Every day it’s as if it’s a race against time to find somewhere beautiful or at least safe before the sun goes down. I always seem to opt for safe. To my detriment. Today’s safety has afforded me the luxury of a pitch in a caravan club full of elderly British couples and the sought after aroma of hot shit. And not in a good way. Actual shit, that’s been in the heat too long. Oh, and the weird maingy cats you almost always seem to find on holiday. And we all know how I love them.
Day 2 of the 2nd stint travelling alone. Both nights I’ve taken the cowardly approach and booked into a campsite. The first night was alarmingly plastic and clean. I had 2 showers! There was a swimming pool handily laced with astro-turf. There was also not 1, but 4 washing machines and at least 100 different catalogued sinks. Which is a relief. If you’re into that sort of thing. Which I imagine someone is.
Somewhere between Bandol and wherever it is I’m going, I happen upon a deserted campsite in the middle of nowhere and think: this is it. This is the safe, almost wilderness I’m looking for. Reception doesn’t open until 4pm and its 3.10. I wait because its worth it, I tell myself. Until 3.15pm. And then my poor attention span gets the better of me and I’m driving again. I’ll find something better, I think. Or am I running from fear of the unknown again? The quiet. The abandoned wilderness of the campsite with 1 car. This is truly pathetic.
I arrive somewhere new. Except it isn’t.
This is the 3rd of the 3 places I’ve been today that I have managed to revisit accidentally. What luck. Turns out I saw all Le Lavandou had to offer the 1st time (which, in case you’re interested was a pretty 100 metre rocky coastal path and strictly nothing else. I’m currently walking down it for the 3rd time. I thought I’d add some risk and intrigue to the journey by looking mainly at my phone while writing this, and not the small strip of path, to see if I can make it a bit more exciting by falling in the sea. Surprisingly to no avail.). Good job then that I’ve booked myself in for the night before I realised.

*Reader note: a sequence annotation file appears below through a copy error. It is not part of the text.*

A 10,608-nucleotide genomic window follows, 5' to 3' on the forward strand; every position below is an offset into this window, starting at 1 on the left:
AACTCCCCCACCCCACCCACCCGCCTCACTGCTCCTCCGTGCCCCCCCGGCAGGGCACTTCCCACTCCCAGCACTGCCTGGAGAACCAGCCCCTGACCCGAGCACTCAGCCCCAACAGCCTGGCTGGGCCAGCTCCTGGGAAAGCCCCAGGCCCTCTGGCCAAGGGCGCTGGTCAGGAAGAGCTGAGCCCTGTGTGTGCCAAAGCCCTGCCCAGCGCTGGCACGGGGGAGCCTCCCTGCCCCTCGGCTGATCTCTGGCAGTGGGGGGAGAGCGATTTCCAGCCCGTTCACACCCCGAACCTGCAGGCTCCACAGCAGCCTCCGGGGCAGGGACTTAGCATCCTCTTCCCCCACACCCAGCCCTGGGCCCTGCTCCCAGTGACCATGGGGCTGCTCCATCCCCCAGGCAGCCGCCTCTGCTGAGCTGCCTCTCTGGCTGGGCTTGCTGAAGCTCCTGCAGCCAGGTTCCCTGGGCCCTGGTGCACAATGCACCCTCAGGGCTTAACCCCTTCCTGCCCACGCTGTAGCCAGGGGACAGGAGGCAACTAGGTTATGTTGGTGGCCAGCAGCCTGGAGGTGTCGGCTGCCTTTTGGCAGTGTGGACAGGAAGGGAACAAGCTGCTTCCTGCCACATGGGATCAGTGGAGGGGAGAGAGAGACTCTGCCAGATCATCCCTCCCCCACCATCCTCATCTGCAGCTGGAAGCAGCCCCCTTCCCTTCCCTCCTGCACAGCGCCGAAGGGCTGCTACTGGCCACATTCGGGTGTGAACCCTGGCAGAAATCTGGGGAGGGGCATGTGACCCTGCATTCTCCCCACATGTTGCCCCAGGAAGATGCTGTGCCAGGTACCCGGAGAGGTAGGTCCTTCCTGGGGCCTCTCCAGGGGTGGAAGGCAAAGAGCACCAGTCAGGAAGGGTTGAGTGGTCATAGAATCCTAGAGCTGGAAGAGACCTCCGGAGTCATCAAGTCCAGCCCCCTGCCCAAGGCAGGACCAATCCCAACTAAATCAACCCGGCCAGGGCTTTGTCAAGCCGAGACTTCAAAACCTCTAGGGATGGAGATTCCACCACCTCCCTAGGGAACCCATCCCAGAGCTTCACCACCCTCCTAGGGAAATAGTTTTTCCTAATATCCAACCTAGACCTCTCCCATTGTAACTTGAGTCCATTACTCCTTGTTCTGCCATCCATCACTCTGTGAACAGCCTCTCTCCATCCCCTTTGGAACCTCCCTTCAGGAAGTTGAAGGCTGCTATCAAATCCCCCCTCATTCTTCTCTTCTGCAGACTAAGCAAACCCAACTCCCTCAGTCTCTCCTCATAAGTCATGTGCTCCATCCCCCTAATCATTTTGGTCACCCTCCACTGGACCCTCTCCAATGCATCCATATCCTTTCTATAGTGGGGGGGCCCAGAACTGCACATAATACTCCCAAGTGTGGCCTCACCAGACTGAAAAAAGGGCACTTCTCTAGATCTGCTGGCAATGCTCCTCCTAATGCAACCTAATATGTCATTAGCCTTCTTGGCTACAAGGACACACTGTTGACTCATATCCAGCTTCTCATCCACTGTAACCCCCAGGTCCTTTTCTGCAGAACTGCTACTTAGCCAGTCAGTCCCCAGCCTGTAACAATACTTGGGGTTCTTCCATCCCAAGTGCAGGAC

It’s quite windy here, I’ve noticed. Well, I hadn’t noticed, but then was forced to when my shoes blew away. Not comparable, however, to the sort of winds Tarifa has to offer. Where you’re lucky if you don’t leave with whiplash from the sheer force of the sand thrashing about your person.
The town should be beautiful, and I expect it was before the tourists arrived. Most of the town is cut haphazardly out of the hillside and surrounded by breathtaking cliffs. You approach along a beautiful coastal road with views of the brilliantly clear turquoise sea and further, towards two islands (I think) that lay on the horizon. I wonder why I didn’t persist to find my bit of wilderness up there.
There are moments out here where I feel so, so liberated. Like I’ve just woken up to myself and can’t quite believe this is my life. That I’m actually doing it. I’m in my van, that I gutted and then rebuilt myself; travelling to nowhere in particular, to try to rebuild myself.
When the landscapes are stunning and I’m driving slow in the slow lane (angering multitudes of French drivers… and not caring even a little bit) just to take it all in. Those are the moments. When my music is blaring, my windows are open and I’m singing at the top of my voice. Or I’m riding my little bike down the backstreets, wind in my hair, sun on my back. Those are the moments. Or I’m sitting on an abandoned beach in the evening, waves lapping at the shore, sand literally sparkling like glitter and I’m writing poems, writing lyrics, writing… Those are the moments. Those are the absolute clichéd moments, but they are SO good. So good.
This is it. And I’m doing it.
Then I get bored. Bored of my own company. Bored of finding company on my phone. Bored of seeing the same city 100 kilometres from the last; different name, same shit. Or the same tacky shops, in a different town on the same coast. And then I think I’m doing this all wrong. Sticking religiously to the guidebook, even though I don’t want to go on someone else’s journey, I want to make my own. Sticking to the guidebook because I don’t know where else to look, who to ask. Because I have planned nothing. Not even tomorrow.
I’m endlessly chasing safety before the sun sets. Maybe I’ll wake up and find something real tomorrow…